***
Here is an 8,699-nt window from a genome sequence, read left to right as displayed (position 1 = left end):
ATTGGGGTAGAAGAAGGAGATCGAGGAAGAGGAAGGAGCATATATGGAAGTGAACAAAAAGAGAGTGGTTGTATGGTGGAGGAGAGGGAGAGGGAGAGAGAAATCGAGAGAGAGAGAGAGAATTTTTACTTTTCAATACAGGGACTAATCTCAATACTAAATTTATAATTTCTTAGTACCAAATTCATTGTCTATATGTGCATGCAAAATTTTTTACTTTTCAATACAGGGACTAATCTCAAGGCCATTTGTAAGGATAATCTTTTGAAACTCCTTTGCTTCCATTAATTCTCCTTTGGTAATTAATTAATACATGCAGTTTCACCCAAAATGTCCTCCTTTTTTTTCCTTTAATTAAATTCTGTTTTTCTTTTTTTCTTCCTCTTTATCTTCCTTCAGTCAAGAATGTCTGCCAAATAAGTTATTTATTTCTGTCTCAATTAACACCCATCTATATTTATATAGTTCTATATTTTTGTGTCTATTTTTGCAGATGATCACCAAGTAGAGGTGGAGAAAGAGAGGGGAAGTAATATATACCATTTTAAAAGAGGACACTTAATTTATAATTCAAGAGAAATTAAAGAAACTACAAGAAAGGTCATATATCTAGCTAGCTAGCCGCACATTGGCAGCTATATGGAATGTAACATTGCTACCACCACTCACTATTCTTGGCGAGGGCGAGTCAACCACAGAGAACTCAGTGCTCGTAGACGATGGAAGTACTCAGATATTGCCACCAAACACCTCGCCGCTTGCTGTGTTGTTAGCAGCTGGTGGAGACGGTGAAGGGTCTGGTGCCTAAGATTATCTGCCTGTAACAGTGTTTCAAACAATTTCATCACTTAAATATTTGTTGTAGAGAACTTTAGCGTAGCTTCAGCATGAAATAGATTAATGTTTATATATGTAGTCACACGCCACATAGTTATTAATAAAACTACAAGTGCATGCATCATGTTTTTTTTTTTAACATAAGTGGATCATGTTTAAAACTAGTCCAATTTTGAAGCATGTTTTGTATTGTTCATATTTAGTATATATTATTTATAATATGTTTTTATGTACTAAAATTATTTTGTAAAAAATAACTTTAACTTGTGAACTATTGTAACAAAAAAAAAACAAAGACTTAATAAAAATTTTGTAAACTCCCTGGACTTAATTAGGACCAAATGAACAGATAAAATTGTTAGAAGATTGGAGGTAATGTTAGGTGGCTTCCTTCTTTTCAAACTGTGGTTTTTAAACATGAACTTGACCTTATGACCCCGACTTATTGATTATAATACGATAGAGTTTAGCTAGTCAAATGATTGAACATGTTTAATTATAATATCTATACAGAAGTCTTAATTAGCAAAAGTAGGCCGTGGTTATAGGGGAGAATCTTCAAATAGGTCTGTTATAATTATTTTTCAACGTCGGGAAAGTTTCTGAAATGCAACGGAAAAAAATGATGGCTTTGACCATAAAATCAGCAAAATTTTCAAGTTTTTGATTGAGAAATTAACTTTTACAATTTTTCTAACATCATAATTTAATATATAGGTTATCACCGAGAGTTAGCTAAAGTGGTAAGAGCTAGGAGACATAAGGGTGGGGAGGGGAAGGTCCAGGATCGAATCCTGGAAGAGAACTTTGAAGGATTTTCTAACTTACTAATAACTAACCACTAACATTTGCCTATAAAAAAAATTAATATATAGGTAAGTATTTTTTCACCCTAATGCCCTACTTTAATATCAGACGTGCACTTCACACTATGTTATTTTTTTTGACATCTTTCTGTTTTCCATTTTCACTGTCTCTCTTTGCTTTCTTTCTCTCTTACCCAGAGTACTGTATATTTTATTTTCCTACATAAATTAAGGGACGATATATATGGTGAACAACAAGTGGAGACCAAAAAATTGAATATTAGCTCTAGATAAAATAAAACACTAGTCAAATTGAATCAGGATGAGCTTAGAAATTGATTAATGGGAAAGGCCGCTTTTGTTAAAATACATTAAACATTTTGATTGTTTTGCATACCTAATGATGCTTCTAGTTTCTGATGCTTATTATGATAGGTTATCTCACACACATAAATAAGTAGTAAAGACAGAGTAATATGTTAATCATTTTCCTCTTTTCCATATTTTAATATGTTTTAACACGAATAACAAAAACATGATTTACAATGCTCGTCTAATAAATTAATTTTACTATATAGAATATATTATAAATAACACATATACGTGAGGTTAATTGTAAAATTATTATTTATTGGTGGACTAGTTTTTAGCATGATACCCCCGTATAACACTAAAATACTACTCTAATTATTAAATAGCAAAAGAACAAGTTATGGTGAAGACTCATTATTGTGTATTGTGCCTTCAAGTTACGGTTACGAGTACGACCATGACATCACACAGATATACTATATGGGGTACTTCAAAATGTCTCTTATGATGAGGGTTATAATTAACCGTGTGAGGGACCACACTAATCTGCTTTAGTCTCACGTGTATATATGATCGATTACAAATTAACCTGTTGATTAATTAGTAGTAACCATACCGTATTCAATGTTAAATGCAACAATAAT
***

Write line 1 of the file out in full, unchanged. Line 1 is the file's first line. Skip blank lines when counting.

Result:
Here is an 8,699-nt window from a genome sequence, read left to right as displayed (position 1 = left end):